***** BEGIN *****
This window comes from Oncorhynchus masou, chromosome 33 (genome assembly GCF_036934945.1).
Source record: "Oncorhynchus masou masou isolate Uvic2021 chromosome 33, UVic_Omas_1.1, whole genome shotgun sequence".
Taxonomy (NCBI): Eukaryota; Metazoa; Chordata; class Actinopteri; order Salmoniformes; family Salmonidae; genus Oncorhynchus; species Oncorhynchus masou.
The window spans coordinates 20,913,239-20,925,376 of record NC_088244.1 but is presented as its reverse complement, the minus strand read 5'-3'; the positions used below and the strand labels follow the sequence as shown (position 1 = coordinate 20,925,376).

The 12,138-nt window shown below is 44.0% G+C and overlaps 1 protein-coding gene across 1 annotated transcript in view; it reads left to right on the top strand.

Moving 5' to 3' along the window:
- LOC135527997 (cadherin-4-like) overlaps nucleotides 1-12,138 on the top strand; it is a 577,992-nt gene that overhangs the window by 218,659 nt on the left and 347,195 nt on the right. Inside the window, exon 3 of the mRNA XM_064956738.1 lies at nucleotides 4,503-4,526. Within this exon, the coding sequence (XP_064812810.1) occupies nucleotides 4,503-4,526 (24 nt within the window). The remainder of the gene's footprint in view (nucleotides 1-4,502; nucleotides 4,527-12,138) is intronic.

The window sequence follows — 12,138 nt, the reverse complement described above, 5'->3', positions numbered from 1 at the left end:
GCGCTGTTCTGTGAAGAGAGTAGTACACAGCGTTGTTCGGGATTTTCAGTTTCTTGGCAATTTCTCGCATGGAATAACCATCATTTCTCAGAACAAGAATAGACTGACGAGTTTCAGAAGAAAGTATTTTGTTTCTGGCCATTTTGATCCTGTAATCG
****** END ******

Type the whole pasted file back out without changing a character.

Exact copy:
This window comes from Oncorhynchus masou, chromosome 33 (genome assembly GCF_036934945.1).
Source record: "Oncorhynchus masou masou isolate Uvic2021 chromosome 33, UVic_Omas_1.1, whole genome shotgun sequence".
Taxonomy (NCBI): Eukaryota; Metazoa; Chordata; class Actinopteri; order Salmoniformes; family Salmonidae; genus Oncorhynchus; species Oncorhynchus masou.
The window spans coordinates 20,913,239-20,925,376 of record NC_088244.1 but is presented as its reverse complement, the minus strand read 5'-3'; the positions used below and the strand labels follow the sequence as shown (position 1 = coordinate 20,925,376).

The 12,138-nt window shown below is 44.0% G+C and overlaps 1 protein-coding gene across 1 annotated transcript in view; it reads left to right on the top strand.

Moving 5' to 3' along the window:
- LOC135527997 (cadherin-4-like) overlaps nucleotides 1-12,138 on the top strand; it is a 577,992-nt gene that overhangs the window by 218,659 nt on the left and 347,195 nt on the right. Inside the window, exon 3 of the mRNA XM_064956738.1 lies at nucleotides 4,503-4,526. Within this exon, the coding sequence (XP_064812810.1) occupies nucleotides 4,503-4,526 (24 nt within the window). The remainder of the gene's footprint in view (nucleotides 1-4,502; nucleotides 4,527-12,138) is intronic.

The window sequence follows — 12,138 nt, the reverse complement described above, 5'->3', positions numbered from 1 at the left end:
GCGCTGTTCTGTGAAGAGAGTAGTACACAGCGTTGTTCGGGATTTTCAGTTTCTTGGCAATTTCTCGCATGGAATAACCATCATTTCTCAGAACAAGAATAGACTGACGAGTTTCAGAAGAAAGTATTTTGTTTCTGGCCATTTTGATCCTGTAATCG